Besides, I grew up watching the 50's westerns where the guys in
That is simply not true. There is no reason you have to let
someone who damaged your property have a chance to fix it.
Someone hits your car. Are you going to let them try to get
the dent out? Or pick the body shop to do the work? You're
confusing that with cases where you hire a contractor and the
job doesn't come out to your satisfaction. Then you usually
are expected to give them a chance to correct it, but even
that isn't absolute. If, for example, what they have done
is so sub-standard that it shows they are totally incompetent, then
you can refuse to allow them to try to correct it. But when
someone trespasses and dumps material on your property,
you're under no obligation to let them correct it.
When the judge asks
What written agreement? It's highly unlikely any contract she
has with the contractor says anything about where the dirt is
going to be piled. And even if it does, that's between her
and the contractor, not LEza.
She'll be in the capital city of the land of "very reasonable
There was no agreement with the neighbor.
OMG. They shit in your hat and you bake them a cake?
This is actually kind of funny, because I've asked you
before what you would do with some of the world's bad
guys, like the Taliban after 911. I asked if instead of
bombing them, you'd send them a cake. Well, here it is!
BTW, how's that cake approach working for Obama with Putin?
I would find out why what happened,
I prefer to deal with the here and now where Leza is 100%
in the right, rather than make up some half baked thing
I always like to reconnoiter before striking at an
You can already see that the contractor threw dirt right
against her house. No tarp, which they lied about. And also,
besides the neighbor, if you were the contractor, wouldn't
you have talked to the neighbor before piling dirt on their
property, regardless of what the other homeowner told you?
*That's* when I would start the hard line
Yeah, but it's a bit odd that this has apparently been going
on now for awhile. Leza has talked to the contractor. The
neighbor has eyes and ears. You would think the neighbor would
be over there apologizing with that cake. That's how it works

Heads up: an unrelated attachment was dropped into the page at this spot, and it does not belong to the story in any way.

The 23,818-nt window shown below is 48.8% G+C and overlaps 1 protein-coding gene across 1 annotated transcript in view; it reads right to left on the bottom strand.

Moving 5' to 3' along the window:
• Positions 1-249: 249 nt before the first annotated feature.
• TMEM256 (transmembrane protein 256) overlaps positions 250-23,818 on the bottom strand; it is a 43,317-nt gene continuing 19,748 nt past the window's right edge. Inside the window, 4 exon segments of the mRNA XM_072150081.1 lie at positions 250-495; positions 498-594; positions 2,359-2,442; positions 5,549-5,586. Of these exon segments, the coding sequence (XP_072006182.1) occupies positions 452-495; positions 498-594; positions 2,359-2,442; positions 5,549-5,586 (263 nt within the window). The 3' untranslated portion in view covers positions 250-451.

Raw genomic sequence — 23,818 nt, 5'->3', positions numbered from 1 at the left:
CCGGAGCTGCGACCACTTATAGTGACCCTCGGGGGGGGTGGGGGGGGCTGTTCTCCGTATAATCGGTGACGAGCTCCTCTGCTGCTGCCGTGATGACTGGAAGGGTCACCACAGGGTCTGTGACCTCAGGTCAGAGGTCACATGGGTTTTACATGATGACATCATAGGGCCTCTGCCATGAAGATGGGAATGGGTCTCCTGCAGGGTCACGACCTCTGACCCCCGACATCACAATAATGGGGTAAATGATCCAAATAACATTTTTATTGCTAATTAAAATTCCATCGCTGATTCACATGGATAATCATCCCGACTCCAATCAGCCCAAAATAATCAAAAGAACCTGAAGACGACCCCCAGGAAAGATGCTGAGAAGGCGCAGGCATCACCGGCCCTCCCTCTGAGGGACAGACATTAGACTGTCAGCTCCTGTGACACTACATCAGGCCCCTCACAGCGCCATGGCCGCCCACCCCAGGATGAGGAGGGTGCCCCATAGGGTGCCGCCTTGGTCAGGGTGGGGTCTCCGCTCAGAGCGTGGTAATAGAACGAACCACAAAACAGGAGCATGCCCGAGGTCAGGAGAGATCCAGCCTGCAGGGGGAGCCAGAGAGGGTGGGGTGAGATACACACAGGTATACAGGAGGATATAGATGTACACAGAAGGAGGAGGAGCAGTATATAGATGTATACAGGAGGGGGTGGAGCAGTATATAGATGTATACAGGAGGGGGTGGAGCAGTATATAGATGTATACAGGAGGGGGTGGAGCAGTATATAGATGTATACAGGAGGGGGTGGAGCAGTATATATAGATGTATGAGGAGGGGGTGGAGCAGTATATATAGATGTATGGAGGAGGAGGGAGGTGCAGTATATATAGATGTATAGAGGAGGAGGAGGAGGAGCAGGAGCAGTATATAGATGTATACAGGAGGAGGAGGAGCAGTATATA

in my world.
Of course it didn't occur here. There was no agreement. She
explicitly told them NO.
Frankly, I don't think you have any real problem here. It looks like they
are just digging down next to their house to probably parge and/or replace
their basement wall on that side, and maybe do some other things there to
try to waterproof their basement. They probably had to do the digging by
hand (meaning shovels) because there is so little room there. And, they are
right that it would have been much more difficult to try to move the dirt
out front as they dig. And, it looks like when they are done, they are
going to have to put the dirt back in the hole anyway. So, why make them
dig the dirt, move it out front, then move it back again to put it back in
the whole. And, as someone else wrote, it doesn't appear that you had any
real landscaping going on there anyway.
If it were me in your situation, I would have just let them do what they are
doing and put the dirt on my property, and then move the dirt back off of my
property afterward when they re-fill the hole. And, I'm sure their plan is
to put the fence back together.
They probably covered the dirt with the blue tarp so if it rains the dirt
doesn't wash all over the place and maybe even back into the hole that they
My vote is to just let them do what they and leave them alone about it.
OMG, you are going to let the neighbor WALK ALL OVER YOU. CALL THE
COPS, Get an injunction. Run up a bunch of legal bills. Get a
survey, stop all work till it's surveyed. Call in the Marines. Make
life as difficult for the neighbor as possible, it's the only way to
prove what a man you are.
Sure, spend your days and nights calling out the Marines (do they have them
in Canada) and escalating the whole situation. Make it an ego issue --
"they can't do that to ME!", etc.
I think not. My vote still is to just lighten, let it go, and move on.
It's no big deal and it will work out in the end. They just need some time
to finish what they started.
Agreed. I can certainly tell which posters here would make the kind of
neighbors that most people seriously hope to avoid.
My neighbor just recently came onto my property, cut down at least 20
branches from a mulberry tree stump that's come back to life, neatly stacked
the branches in MY driveway (unused area) and then took them to the curb on
yard waste collection day. To some people here, that would be grounds
enough to call in Seal Team Six to assassinate her. (-: The reality is she
did a lot of work I would have had to do eventually.
On Fri, 9 Aug 2013 12:42:55 -0700 (PDT), leza wang
After the workers remove the dirt, bake you neighbors a cake and thank
them for having that fence torn down.
It was an eyesore and served no purpose. It's totally stupid and was
probably put up by one of the previous owners when he was feuding with
his neighbor. Scrap wood and time on his hands.
When houses are close to one another like that, all such a fence does
is make maintenance difficult on that side of the houses.
Hard enough getting the right footing for a ladder in such a narrow
space without a useless fence in the way.
You should offer to go half and half on fences from house to house at
the ends, with a gate in back.
Keeps it from being a pathway for kids.
While you're it, make it level and top it with gravel.
Even weeds won't grow there.
You should really restrain your inclination to be a bitch about this,
and work with your neighbor.
HomeOwnersHub.com is a website for homeowners and building and maintenance pros. It is not affiliated with any of the manufacturers or service providers discussed here.
All logos and trade names are the property of their respective owners.